A group opposing the plans to bring two new supermarkets to Stirchley has offered an alternative vision for the area including a new swimming baths and art gallery. However, their ideas have been labelled ‘naive’ by a local councillor.
‘Super-Stirchley‘ are a local pressure group who object to the plans by Asda to bring what would be a third supermarket to the area once the new Tesco is completed. The group have drawn up a plan of their own for the former Arvin Meritor site off Fordhouse Lane currently being targeted by Asda.
Local social enterprise baker Tom Baker who is moving his shop to Stirchley high street later in the year said: “I am furious that the councillors have let the proposed ASDA site sit empty for so long”.
“Birmingham desperately needs more swimming and leisure provision and a council with any vision could see that a site such as this is perfect for such new facilities – it would act as a true destination for Stirchley and would lead to much-needed regeneration of the area and boost the local economy, whereas the supermarkets are sucking money out of the local economy”
However local councillor Nigel Dawkins responded to the Super-Stirchley proposals by calling then ‘naive’. He said: “Super Stirchley seem to have a pathological hatred of supermarkets. However the truth is Stirchley has been in decline for the last 20 years, not because of supermarkets coming to Stirchley but because small and medium size retail stores have been vacating Stirchley.”
He continued: “Super Stirchley naively thinks that the city council should instead take over this very value piece of private property [the Arvin Mertor site] and build an art gallery and some bike racks. Who do Super Stirchley think will pay for their grand schemes? The City Council’s limited funds are already overstretched as we struggle to maintain existing services in the current difficult economic climate.”
Tom Baker responded that Super-Stirchley does not have a ‘pathological hatred of supermarkets’: “the main thrust of our campaign is that Stirchley does not need three large supermarkets within half a mile of each other. Stirchley already has a large successful Co-op supermarket and Tesco have planning permission for a second. Having a third in such a small area is preposterous and will ensure the final demise of Stirchley high street and render Stirchley village as mere scenery around a supermarket landscape.”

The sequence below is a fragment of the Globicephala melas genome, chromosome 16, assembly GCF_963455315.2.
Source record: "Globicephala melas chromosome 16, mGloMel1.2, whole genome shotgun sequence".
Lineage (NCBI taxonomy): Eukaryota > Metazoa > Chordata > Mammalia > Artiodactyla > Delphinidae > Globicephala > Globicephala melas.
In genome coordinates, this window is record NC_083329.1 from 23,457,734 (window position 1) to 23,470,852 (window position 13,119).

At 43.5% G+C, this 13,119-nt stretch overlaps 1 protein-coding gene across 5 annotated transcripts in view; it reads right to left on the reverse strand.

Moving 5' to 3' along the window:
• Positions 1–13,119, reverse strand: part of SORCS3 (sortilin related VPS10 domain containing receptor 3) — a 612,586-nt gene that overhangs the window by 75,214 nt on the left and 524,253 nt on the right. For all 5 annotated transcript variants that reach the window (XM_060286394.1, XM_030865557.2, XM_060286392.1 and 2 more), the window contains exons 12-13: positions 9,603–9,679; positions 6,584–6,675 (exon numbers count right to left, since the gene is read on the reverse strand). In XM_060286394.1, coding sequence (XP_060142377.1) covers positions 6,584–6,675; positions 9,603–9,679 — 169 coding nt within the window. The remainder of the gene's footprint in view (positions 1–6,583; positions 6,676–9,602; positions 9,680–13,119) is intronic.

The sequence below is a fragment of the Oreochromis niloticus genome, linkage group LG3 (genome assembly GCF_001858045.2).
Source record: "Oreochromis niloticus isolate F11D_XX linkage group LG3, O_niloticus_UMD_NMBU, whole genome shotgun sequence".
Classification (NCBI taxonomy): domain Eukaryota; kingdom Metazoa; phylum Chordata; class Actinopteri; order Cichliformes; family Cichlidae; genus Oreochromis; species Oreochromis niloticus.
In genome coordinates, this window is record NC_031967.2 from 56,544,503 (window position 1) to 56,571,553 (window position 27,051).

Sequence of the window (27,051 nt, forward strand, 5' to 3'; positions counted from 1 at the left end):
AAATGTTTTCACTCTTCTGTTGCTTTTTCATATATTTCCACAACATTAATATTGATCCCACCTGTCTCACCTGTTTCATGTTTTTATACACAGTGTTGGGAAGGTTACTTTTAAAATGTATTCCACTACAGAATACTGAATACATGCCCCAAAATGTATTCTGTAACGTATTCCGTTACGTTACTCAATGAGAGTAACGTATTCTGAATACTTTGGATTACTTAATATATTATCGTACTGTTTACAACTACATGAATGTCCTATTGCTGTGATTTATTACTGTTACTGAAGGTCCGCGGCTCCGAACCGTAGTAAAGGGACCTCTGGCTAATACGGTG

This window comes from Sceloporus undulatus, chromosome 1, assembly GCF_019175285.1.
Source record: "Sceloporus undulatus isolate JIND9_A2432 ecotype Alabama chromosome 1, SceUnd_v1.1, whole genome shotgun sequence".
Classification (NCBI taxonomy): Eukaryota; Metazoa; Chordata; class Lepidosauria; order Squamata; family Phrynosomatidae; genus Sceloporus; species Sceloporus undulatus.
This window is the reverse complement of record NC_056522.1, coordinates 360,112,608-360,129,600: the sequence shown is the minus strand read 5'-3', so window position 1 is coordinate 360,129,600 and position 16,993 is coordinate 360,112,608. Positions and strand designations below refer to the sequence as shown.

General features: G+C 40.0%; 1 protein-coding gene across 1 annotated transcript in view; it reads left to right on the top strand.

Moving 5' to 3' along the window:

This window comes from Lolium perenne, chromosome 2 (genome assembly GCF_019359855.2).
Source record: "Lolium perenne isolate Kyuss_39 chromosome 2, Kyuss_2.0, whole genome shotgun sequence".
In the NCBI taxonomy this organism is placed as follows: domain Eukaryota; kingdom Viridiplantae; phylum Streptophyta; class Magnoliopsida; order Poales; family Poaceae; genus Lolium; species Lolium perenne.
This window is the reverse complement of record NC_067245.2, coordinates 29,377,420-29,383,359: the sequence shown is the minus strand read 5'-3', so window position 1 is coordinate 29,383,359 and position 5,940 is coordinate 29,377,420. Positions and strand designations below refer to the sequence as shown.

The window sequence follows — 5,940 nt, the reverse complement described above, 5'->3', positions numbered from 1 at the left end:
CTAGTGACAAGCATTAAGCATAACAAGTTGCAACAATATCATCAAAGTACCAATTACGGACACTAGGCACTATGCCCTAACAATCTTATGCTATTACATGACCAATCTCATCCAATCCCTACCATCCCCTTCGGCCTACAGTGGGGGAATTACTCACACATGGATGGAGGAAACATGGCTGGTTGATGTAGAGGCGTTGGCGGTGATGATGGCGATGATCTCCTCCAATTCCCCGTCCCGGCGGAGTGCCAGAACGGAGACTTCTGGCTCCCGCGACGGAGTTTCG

Tom Baker has accused the City Council of focusing too much on city centre flagship projects and in defending Super-Stirchley’s plans said: “Of course the plans are ambitious, and we accept anything so grand is going to be an uphill struggle to find funding for, but the point of the drawings is that they show a real social vision for Stirchley that Birmingham City Council and our elected representatives are sadly lacking. Cllr Dawkins has represented Bournville Ward for 11 years now and under his watch, Stirchley has slipped in to what his colleague Cllr Huxtable describes as “terminal decline”. Ten years ago the council was not broke, and yet Stirchley seems to have conveniently slipped through our councillors fingers.”
UPDATE: Cllr Tim Huxtable responded to our request for a response to the Super-Stirchley plans by saying:
“I am thinking of nominating the [Super-Stirchley] press release (PDF) for the Booker prize for fiction.
There are numerous statements that are misleading at best and inaccurate at worse. The press release does not mention finance at all and does not even try to cost their plans, in terms of buying the land from the private landowner, constructing the buildings and public realm nor attempt to quantify the ongoing revenue costs of staffing, running and maintaining the buildings and maintaining the public space. It is “cloud cuckoo land” economics.
The regeneration of the northern end of Stirchley, rather than Tesco, is what I and my colleagues “have ceaselessly been working towards for the last ten years”
The City Council has made a multi-million pound investment on part of the former Arvin Meritor with the building of Lifford House, where 700 staff are now based, and associated landscaping. I hardly call that leaving a site derelict!
The indoor bowls centre is to be replaced with a purpose built facility within the Selly Oak Constituency.
The new £190million City Council Library of Birmingham will host a large photographic and archive display for the benefit, in a city centre location, of all Birmingham residents.
Over the last two years, the City Council has invested in a town centre manager for Stirchley and Cotteridge to encourage inward investment into these local centres. The City Council TCM has also helped achieved external funding for independent shops to set up.
The new grassroots food and arts scene, while welcome, will not fund the major regeneration proposals included in both supermarket proposals, especially the Tesco application. Many of the derelict proposals at the northern end of Stirchley have not happened because of the Tesco development (but because of normal relocation) and the Tesco proposal will bring these properties back into economic/community use as well as creating new retail units on the development site.
A community orchard has been created already in Hazelwell Park adjacent to the site.”